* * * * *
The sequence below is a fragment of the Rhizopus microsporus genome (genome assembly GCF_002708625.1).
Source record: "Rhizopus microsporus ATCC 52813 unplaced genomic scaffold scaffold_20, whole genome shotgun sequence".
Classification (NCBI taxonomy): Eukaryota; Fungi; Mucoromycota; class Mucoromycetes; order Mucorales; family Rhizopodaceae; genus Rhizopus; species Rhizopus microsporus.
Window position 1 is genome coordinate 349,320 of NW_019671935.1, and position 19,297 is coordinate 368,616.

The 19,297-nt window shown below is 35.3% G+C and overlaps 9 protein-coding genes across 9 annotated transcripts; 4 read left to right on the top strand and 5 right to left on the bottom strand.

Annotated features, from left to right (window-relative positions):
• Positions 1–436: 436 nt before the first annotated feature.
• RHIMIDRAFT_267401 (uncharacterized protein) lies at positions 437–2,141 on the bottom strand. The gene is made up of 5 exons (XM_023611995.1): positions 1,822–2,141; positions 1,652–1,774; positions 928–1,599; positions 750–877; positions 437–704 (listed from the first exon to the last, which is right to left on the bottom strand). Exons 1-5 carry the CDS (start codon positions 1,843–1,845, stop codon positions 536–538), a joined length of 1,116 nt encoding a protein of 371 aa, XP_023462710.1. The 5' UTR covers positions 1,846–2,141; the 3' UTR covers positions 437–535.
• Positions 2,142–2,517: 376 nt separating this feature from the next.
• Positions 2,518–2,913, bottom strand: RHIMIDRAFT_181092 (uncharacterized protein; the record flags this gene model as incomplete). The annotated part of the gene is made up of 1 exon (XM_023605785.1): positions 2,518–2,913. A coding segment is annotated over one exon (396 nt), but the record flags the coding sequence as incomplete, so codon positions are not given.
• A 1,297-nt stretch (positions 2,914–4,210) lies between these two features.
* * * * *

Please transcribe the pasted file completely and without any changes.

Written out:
The sequence below is a fragment of the Rhizopus microsporus genome (genome assembly GCF_002708625.1).
Source record: "Rhizopus microsporus ATCC 52813 unplaced genomic scaffold scaffold_20, whole genome shotgun sequence".
Classification (NCBI taxonomy): Eukaryota; Fungi; Mucoromycota; class Mucoromycetes; order Mucorales; family Rhizopodaceae; genus Rhizopus; species Rhizopus microsporus.
Window position 1 is genome coordinate 349,320 of NW_019671935.1, and position 19,297 is coordinate 368,616.

The 19,297-nt window shown below is 35.3% G+C and overlaps 9 protein-coding genes across 9 annotated transcripts; 4 read left to right on the top strand and 5 right to left on the bottom strand.

Annotated features, from left to right (window-relative positions):
• Positions 1–436: 436 nt before the first annotated feature.
• RHIMIDRAFT_267401 (uncharacterized protein) lies at positions 437–2,141 on the bottom strand. The gene is made up of 5 exons (XM_023611995.1): positions 1,822–2,141; positions 1,652–1,774; positions 928–1,599; positions 750–877; positions 437–704 (listed from the first exon to the last, which is right to left on the bottom strand). Exons 1-5 carry the CDS (start codon positions 1,843–1,845, stop codon positions 536–538), a joined length of 1,116 nt encoding a protein of 371 aa, XP_023462710.1. The 5' UTR covers positions 1,846–2,141; the 3' UTR covers positions 437–535.
• Positions 2,142–2,517: 376 nt separating this feature from the next.
• Positions 2,518–2,913, bottom strand: RHIMIDRAFT_181092 (uncharacterized protein; the record flags this gene model as incomplete). The annotated part of the gene is made up of 1 exon (XM_023605785.1): positions 2,518–2,913. A coding segment is annotated over one exon (396 nt), but the record flags the coding sequence as incomplete, so codon positions are not given.
• A 1,297-nt stretch (positions 2,914–4,210) lies between these two features.